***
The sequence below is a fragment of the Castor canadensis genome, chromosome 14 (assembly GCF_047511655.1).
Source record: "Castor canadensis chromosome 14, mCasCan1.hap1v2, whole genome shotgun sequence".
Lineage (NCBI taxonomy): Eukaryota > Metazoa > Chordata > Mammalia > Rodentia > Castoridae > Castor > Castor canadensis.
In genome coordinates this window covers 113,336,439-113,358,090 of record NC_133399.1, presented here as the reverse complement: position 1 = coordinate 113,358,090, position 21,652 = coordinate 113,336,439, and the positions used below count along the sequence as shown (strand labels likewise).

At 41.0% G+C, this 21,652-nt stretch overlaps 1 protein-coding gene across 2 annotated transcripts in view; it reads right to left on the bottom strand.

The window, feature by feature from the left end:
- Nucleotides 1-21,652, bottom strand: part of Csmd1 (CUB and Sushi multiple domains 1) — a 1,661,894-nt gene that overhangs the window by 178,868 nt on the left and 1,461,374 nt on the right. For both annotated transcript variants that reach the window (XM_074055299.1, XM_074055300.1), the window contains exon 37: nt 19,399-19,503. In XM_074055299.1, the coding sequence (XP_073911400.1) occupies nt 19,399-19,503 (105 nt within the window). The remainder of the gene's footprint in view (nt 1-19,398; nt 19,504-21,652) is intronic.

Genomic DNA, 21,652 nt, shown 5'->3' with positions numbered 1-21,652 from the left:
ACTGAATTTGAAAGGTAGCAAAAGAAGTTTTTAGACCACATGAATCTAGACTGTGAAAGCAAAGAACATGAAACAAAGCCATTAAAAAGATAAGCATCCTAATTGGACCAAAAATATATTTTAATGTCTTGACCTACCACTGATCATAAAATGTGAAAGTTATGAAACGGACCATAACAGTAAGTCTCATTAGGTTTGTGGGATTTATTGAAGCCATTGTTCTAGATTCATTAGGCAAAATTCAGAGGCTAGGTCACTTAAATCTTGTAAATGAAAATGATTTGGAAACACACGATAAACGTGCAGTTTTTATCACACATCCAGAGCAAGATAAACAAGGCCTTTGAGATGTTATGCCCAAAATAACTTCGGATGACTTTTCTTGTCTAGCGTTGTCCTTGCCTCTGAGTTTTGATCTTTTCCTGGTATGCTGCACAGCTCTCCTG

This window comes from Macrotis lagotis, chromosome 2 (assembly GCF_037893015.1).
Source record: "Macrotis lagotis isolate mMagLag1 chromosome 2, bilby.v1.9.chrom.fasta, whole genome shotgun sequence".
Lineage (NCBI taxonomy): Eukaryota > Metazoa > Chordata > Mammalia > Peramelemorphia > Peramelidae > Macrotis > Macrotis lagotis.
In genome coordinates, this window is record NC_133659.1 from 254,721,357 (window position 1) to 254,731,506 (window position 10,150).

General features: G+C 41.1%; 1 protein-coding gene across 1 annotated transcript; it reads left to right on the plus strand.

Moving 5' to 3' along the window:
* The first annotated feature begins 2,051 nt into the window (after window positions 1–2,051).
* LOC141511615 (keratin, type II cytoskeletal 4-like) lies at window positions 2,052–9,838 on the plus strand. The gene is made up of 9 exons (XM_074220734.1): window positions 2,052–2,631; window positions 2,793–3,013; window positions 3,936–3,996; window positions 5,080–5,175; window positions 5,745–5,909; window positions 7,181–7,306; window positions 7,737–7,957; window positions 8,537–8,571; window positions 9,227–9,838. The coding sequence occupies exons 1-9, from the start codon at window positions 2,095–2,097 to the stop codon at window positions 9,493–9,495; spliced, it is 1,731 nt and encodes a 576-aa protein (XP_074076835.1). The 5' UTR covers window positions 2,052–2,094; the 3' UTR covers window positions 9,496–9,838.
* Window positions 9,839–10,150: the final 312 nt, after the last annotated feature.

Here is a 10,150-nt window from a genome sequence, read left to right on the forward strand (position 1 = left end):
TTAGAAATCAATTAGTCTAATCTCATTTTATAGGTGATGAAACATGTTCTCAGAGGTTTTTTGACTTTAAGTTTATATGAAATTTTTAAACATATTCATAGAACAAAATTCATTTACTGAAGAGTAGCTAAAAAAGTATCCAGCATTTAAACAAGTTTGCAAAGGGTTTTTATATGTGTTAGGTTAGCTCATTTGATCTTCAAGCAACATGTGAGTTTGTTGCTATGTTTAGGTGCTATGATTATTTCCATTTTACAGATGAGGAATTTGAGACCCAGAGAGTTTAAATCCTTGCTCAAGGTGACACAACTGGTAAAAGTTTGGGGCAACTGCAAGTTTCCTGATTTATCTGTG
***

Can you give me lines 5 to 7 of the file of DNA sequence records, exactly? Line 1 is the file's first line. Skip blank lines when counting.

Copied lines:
At 41.0% G+C, this 21,652-nt stretch overlaps 1 protein-coding gene across 2 annotated transcripts in view; it reads right to left on the bottom strand.

The window, feature by feature from the left end:
- Nucleotides 1-21,652, bottom strand: part of Csmd1 (CUB and Sushi multiple domains 1) — a 1,661,894-nt gene that overhangs the window by 178,868 nt on the left and 1,461,374 nt on the right. For both annotated transcript variants that reach the window (XM_074055299.1, XM_074055300.1), the window contains exon 37: nt 19,399-19,503. In XM_074055299.1, the coding sequence (XP_073911400.1) occupies nt 19,399-19,503 (105 nt within the window). The remainder of the gene's footprint in view (nt 1-19,398; nt 19,504-21,652) is intronic.